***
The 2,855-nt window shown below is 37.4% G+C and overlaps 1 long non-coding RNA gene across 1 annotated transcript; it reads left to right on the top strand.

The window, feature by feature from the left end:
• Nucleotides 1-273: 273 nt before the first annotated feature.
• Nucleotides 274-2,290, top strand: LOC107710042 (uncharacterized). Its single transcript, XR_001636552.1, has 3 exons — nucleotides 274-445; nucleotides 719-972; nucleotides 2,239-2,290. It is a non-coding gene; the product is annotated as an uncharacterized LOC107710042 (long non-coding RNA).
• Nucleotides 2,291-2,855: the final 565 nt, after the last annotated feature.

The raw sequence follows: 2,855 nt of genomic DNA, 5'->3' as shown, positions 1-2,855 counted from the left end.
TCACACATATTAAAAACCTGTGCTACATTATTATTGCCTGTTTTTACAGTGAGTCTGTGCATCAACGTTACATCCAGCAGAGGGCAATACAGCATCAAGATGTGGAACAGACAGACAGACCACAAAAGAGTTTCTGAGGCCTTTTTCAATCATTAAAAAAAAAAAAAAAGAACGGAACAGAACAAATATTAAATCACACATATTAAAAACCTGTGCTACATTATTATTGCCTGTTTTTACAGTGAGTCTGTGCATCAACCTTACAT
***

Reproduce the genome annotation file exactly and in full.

The 2,855-nt window shown below is 37.4% G+C and overlaps 1 long non-coding RNA gene across 1 annotated transcript; it reads left to right on the top strand.

The window, feature by feature from the left end:
• Nucleotides 1-273: 273 nt before the first annotated feature.
• Nucleotides 274-2,290, top strand: LOC107710042 (uncharacterized). Its single transcript, XR_001636552.1, has 3 exons — nucleotides 274-445; nucleotides 719-972; nucleotides 2,239-2,290. It is a non-coding gene; the product is annotated as an uncharacterized LOC107710042 (long non-coding RNA).
• Nucleotides 2,291-2,855: the final 565 nt, after the last annotated feature.

The raw sequence follows: 2,855 nt of genomic DNA, 5'->3' as shown, positions 1-2,855 counted from the left end.
TCACACATATTAAAAACCTGTGCTACATTATTATTGCCTGTTTTTACAGTGAGTCTGTGCATCAACGTTACATCCAGCAGAGGGCAATACAGCATCAAGATGTGGAACAGACAGACAGACCACAAAAGAGTTTCTGAGGCCTTTTTCAATCATTAAAAAAAAAAAAAAAGAACGGAACAGAACAAATATTAAATCACACATATTAAAAACCTGTGCTACATTATTATTGCCTGTTTTTACAGTGAGTCTGTGCATCAACCTTACAT